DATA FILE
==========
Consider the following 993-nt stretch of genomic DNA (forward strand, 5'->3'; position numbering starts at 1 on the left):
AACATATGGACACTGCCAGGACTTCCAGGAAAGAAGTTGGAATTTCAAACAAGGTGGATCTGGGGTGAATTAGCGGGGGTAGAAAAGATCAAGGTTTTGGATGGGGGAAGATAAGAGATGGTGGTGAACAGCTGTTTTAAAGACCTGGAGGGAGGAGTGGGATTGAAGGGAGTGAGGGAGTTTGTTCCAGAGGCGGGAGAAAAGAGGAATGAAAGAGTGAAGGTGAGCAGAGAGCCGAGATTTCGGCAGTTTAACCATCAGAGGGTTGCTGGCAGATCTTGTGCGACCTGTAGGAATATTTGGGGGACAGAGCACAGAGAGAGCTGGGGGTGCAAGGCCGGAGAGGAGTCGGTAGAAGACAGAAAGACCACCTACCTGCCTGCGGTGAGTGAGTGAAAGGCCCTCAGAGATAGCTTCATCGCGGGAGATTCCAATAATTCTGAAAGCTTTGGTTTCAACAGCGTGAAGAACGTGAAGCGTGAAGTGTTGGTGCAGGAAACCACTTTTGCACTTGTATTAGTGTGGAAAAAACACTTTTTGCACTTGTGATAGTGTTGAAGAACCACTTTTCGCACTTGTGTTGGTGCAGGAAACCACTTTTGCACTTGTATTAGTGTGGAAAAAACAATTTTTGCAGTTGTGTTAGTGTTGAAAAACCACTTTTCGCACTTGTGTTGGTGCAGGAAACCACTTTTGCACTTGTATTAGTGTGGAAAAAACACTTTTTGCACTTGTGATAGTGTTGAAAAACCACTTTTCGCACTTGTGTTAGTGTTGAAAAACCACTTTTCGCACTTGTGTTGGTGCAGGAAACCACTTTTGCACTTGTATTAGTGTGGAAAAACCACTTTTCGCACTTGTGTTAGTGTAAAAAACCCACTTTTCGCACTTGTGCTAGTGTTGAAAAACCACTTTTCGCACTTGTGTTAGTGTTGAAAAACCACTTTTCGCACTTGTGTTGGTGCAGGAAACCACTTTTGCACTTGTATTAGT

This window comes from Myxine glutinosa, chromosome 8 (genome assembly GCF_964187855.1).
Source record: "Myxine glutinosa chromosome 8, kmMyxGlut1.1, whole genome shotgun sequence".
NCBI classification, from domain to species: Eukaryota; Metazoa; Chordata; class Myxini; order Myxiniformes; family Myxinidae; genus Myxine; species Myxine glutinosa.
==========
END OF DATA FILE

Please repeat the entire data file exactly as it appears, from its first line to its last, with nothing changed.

Consider the following 993-nt stretch of genomic DNA (forward strand, 5'->3'; position numbering starts at 1 on the left):
AACATATGGACACTGCCAGGACTTCCAGGAAAGAAGTTGGAATTTCAAACAAGGTGGATCTGGGGTGAATTAGCGGGGGTAGAAAAGATCAAGGTTTTGGATGGGGGAAGATAAGAGATGGTGGTGAACAGCTGTTTTAAAGACCTGGAGGGAGGAGTGGGATTGAAGGGAGTGAGGGAGTTTGTTCCAGAGGCGGGAGAAAAGAGGAATGAAAGAGTGAAGGTGAGCAGAGAGCCGAGATTTCGGCAGTTTAACCATCAGAGGGTTGCTGGCAGATCTTGTGCGACCTGTAGGAATATTTGGGGGACAGAGCACAGAGAGAGCTGGGGGTGCAAGGCCGGAGAGGAGTCGGTAGAAGACAGAAAGACCACCTACCTGCCTGCGGTGAGTGAGTGAAAGGCCCTCAGAGATAGCTTCATCGCGGGAGATTCCAATAATTCTGAAAGCTTTGGTTTCAACAGCGTGAAGAACGTGAAGCGTGAAGTGTTGGTGCAGGAAACCACTTTTGCACTTGTATTAGTGTGGAAAAAACACTTTTTGCACTTGTGATAGTGTTGAAGAACCACTTTTCGCACTTGTGTTGGTGCAGGAAACCACTTTTGCACTTGTATTAGTGTGGAAAAAACAATTTTTGCAGTTGTGTTAGTGTTGAAAAACCACTTTTCGCACTTGTGTTGGTGCAGGAAACCACTTTTGCACTTGTATTAGTGTGGAAAAAACACTTTTTGCACTTGTGATAGTGTTGAAAAACCACTTTTCGCACTTGTGTTAGTGTTGAAAAACCACTTTTCGCACTTGTGTTGGTGCAGGAAACCACTTTTGCACTTGTATTAGTGTGGAAAAACCACTTTTCGCACTTGTGTTAGTGTAAAAAACCCACTTTTCGCACTTGTGCTAGTGTTGAAAAACCACTTTTCGCACTTGTGTTAGTGTTGAAAAACCACTTTTCGCACTTGTGTTGGTGCAGGAAACCACTTTTGCACTTGTATTAGT

This window comes from Myxine glutinosa, chromosome 8 (genome assembly GCF_964187855.1).
Source record: "Myxine glutinosa chromosome 8, kmMyxGlut1.1, whole genome shotgun sequence".
NCBI classification, from domain to species: Eukaryota; Metazoa; Chordata; class Myxini; order Myxiniformes; family Myxinidae; genus Myxine; species Myxine glutinosa.